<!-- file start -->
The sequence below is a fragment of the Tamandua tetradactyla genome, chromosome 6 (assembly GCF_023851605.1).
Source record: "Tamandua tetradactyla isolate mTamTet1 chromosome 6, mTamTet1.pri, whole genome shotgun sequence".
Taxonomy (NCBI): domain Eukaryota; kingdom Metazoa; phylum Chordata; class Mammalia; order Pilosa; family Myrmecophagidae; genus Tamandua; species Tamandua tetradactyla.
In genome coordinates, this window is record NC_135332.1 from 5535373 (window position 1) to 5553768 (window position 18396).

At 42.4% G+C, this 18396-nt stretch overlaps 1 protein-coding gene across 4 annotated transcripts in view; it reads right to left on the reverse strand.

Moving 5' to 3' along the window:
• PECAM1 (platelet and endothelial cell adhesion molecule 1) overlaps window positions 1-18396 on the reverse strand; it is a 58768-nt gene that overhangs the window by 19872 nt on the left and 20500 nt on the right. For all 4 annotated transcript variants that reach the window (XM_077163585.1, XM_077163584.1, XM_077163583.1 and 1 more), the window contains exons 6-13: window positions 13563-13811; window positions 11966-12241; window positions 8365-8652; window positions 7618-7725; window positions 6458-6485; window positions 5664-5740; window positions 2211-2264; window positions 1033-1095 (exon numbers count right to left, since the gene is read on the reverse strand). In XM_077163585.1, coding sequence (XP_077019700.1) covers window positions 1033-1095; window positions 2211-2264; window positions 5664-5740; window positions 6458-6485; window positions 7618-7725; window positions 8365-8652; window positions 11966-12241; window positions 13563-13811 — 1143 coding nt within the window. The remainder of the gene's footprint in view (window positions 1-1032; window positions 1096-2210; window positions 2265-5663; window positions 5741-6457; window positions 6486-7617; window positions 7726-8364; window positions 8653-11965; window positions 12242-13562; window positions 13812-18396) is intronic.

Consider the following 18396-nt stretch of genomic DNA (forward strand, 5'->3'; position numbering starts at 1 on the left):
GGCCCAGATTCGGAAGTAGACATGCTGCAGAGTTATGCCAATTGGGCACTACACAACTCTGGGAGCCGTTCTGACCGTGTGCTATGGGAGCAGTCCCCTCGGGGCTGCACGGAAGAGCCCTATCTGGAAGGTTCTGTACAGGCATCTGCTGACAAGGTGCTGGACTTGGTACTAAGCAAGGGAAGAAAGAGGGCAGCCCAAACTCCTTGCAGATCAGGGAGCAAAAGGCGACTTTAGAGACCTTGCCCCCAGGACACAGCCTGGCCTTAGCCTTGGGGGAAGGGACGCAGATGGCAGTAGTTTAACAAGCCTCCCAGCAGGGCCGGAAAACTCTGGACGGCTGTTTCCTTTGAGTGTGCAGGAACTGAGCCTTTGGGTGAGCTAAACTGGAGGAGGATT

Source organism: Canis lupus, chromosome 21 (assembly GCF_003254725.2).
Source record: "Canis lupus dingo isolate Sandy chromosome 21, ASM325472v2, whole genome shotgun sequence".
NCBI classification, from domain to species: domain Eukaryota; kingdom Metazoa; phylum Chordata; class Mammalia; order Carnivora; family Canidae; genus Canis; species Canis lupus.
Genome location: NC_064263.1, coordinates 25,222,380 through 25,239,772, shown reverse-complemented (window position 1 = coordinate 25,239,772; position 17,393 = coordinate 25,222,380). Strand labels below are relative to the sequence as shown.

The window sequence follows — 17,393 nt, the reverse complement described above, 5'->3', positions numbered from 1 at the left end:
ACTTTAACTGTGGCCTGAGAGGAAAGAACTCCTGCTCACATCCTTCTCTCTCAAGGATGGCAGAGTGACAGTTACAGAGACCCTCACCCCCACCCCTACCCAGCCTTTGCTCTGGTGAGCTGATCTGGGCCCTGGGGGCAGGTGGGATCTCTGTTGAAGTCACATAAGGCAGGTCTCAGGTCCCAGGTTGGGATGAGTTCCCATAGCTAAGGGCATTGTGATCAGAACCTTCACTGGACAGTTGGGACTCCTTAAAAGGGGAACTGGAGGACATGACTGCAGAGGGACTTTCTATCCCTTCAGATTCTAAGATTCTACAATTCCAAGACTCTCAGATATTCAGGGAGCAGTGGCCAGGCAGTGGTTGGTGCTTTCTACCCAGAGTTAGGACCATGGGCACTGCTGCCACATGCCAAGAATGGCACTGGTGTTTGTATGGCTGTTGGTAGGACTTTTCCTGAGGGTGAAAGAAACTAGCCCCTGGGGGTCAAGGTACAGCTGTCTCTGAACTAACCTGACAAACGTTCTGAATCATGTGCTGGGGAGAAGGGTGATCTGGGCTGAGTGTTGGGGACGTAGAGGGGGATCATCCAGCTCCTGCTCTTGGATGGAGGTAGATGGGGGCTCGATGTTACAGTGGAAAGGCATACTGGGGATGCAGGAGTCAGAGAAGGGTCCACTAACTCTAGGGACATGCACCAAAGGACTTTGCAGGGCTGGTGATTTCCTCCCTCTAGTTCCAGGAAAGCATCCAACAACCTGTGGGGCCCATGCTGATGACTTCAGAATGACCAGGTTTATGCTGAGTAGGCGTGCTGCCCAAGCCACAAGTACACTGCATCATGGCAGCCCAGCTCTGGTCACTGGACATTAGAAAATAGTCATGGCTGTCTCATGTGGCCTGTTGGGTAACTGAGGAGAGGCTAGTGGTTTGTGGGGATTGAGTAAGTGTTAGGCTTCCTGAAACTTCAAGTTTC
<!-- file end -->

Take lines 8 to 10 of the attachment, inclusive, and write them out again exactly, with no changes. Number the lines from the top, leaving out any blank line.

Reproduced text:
Consider the following 18396-nt stretch of genomic DNA (forward strand, 5'->3'; position numbering starts at 1 on the left):
GGCCCAGATTCGGAAGTAGACATGCTGCAGAGTTATGCCAATTGGGCACTACACAACTCTGGGAGCCGTTCTGACCGTGTGCTATGGGAGCAGTCCCCTCGGGGCTGCACGGAAGAGCCCTATCTGGAAGGTTCTGTACAGGCATCTGCTGACAAGGTGCTGGACTTGGTACTAAGCAAGGGAAGAAAGAGGGCAGCCCAAACTCCTTGCAGATCAGGGAGCAAAAGGCGACTTTAGAGACCTTGCCCCCAGGACACAGCCTGGCCTTAGCCTTGGGGGAAGGGACGCAGATGGCAGTAGTTTAACAAGCCTCCCAGCAGGGCCGGAAAACTCTGGACGGCTGTTTCCTTTGAGTGTGCAGGAACTGAGCCTTTGGGTGAGCTAAACTGGAGGAGGATT

Source organism: Canis lupus, chromosome 21 (assembly GCF_003254725.2).